By Stephen T. Banko III
I passed a pretty special day this month. Aug. 7 was National Purple Heart Day. As such, I was invited by Erie County Clerk Michael P. Kearns to be part of an audience of about 100 people in the ceremonial courtroom of Old County Hall.
Some of them I knew from the old days – the pre-Purple Heart days. We went to different schools together, played sports against each other, hung around the same parks and playgrounds and when we were old enough, hung around the same bars.
We chased the same girls, got into a few scrapes, but never let go of that neighborhood connection. Some guys were smart, some were good looking, other were tough as nails, and some others were great athletes. But the one thing we all had in common was that we were pretty ordinary.
Our dads worked in the mills and plants and factories. Our moms stayed home and raised us. I don’t think any one of us was rich and if one of us was poor, we didn’t know about it. We were just plain, ordinary guys looking forward with uncertainty to what lay ahead of us.
Being ordinary was both a blessing and a curse: a blessing because we were all pretty much on the same common ground, a curse because being ordinary was the fast track to Vietnam. None of us had dads we could pressure into getting us deferments. None of us had political juice that could have spared us from service. None of us was special enough to stay home from that faraway war.
While I knew some of the attendees personally, I knew them all from appearance. Some used walkers. Other got around with canes. A few guys gutted it out with just an unaided limp. I didn’t know their names but I knew the look in their eyes; a look I’d seen a thousand times long ago and far away. Their eyes were set with an unmistakable determination. They were hardened by what they’d seen and endured but they were eyes that revealed a pride that other veterans always recognize.
When the names were called there were some World War II vets, including my friend Sid Cole, a POW in Germany who was celebrating his 104th birthday. There were some Korean War vets. There were a lot of Vietnam vets and some newer vets from our Middle Eastern wars. And sadly, there were a couple of Gold Star moms and as they came forward to accept their pin and certificate their pride mingled with their continuing sorrow that ran down their cheeks and the cheeks of some of the hardened combat vets as well.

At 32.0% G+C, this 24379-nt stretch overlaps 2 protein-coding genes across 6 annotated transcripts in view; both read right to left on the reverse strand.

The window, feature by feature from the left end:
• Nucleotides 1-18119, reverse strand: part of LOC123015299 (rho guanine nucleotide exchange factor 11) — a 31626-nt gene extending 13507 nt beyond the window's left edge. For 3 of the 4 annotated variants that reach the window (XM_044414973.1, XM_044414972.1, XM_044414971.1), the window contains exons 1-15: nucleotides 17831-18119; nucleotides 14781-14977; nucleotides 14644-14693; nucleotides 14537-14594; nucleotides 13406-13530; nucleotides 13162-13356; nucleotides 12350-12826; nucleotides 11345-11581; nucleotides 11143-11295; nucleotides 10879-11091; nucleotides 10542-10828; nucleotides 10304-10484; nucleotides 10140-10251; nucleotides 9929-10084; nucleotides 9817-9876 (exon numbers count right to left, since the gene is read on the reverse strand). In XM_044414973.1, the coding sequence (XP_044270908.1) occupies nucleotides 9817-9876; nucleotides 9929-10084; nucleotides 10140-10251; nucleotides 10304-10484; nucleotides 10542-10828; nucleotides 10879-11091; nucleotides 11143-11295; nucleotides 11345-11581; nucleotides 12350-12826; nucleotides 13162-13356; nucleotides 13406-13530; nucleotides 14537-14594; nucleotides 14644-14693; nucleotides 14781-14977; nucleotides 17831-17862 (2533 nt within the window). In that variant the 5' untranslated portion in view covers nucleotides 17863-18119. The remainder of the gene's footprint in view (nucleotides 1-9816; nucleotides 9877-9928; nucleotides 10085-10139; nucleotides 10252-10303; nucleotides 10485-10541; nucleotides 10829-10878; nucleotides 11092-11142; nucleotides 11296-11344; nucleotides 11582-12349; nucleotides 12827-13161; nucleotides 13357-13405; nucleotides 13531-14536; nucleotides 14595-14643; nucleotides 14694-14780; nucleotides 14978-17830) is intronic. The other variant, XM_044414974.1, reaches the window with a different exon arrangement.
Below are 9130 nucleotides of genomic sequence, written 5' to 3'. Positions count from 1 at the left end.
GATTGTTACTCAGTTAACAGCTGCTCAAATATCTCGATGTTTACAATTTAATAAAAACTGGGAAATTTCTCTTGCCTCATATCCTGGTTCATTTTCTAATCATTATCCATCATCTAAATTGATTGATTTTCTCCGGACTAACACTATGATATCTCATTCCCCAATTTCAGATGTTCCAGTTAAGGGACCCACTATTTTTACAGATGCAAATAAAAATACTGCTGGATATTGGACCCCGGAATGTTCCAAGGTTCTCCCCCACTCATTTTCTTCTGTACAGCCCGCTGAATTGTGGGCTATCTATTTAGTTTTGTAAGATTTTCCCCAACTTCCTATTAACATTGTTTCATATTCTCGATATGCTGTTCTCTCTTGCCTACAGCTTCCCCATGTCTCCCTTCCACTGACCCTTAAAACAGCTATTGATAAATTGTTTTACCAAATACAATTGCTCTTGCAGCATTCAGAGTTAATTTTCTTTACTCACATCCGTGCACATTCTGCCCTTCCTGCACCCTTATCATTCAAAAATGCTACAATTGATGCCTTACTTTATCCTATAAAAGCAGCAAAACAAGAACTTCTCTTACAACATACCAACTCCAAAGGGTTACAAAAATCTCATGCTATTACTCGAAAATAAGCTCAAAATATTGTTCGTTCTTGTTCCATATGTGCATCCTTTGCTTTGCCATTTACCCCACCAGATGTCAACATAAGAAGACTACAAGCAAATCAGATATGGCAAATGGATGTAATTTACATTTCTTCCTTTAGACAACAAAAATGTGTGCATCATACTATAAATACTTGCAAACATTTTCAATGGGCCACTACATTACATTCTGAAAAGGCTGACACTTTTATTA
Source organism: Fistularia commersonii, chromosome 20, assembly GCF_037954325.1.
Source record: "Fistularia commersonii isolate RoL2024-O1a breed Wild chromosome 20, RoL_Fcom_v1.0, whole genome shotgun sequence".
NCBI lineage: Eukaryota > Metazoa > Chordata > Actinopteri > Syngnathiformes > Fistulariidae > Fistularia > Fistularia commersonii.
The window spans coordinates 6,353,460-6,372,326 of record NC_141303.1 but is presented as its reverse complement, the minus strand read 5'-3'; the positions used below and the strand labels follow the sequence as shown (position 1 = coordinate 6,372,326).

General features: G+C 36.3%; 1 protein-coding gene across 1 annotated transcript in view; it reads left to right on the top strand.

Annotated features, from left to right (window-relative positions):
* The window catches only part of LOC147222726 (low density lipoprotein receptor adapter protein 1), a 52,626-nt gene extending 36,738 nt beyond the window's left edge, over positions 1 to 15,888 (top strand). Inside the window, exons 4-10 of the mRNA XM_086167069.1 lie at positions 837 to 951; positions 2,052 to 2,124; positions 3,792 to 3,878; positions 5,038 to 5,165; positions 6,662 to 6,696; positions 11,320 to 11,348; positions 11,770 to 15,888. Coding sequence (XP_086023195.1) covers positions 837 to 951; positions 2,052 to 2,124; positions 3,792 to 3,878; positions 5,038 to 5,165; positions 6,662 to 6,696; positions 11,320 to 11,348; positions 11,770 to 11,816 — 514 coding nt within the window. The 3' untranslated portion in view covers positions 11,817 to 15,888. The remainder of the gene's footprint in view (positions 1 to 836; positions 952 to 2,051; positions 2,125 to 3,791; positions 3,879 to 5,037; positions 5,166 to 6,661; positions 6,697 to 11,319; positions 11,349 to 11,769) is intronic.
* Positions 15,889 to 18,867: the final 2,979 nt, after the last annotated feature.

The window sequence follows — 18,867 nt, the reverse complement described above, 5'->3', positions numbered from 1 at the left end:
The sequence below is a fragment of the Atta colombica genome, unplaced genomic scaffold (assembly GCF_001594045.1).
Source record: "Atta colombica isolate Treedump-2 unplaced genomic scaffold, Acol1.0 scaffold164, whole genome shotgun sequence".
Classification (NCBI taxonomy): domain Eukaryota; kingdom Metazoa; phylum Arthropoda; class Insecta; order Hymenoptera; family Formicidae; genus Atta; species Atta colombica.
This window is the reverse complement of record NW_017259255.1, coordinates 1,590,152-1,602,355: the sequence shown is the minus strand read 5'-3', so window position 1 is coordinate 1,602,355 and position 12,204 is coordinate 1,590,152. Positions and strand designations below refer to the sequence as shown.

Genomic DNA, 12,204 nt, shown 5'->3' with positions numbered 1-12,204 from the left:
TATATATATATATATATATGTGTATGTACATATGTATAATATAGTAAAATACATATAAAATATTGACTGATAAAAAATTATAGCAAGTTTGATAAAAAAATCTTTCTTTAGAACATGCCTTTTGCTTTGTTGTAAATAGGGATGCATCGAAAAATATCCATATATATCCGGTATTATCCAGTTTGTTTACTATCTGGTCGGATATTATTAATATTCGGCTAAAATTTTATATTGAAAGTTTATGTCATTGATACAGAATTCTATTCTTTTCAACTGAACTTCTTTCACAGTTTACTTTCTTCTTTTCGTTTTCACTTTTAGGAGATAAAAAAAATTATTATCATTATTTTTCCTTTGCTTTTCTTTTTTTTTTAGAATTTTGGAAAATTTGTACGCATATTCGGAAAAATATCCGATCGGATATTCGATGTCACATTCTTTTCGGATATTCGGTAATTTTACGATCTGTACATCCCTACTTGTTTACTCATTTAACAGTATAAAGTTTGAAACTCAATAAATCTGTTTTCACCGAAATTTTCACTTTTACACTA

When each certificate was presented the veterans stood a little taller and straighter and, if only for a moment, were able to relegate their various infirmities to the back of their minds.
Mr. Kearns summoned us to the ceremony to revive a long dormant tradition that once recorded the names of county residents who bled for their country in a book of honor. The new book is named in honor of Bill Donovan, a World War I Purple Heart recipient and the World War II head of the Office of Strategic Services, which would evolve into the postwar CIA.
The Purple Heart is the one medal no one wants to receive, recognizing as it does a combat wound. But once it’s awarded no combat vet would part with it. It signifies the soldier honored his blood oath to risk everything for his fellow soldiers and the nation. A better writer than I once called the combat wound the “red badge of courage.”
A funny thing happened as I watched a proud bunch of ordinary guys come forward. They didn’t look ordinary anymore. In fact, they looked pretty special. Selfless service will do that, I guess.
Stephen T. Banko III, of Buffalo, served two tours of combat duty in Vietnam.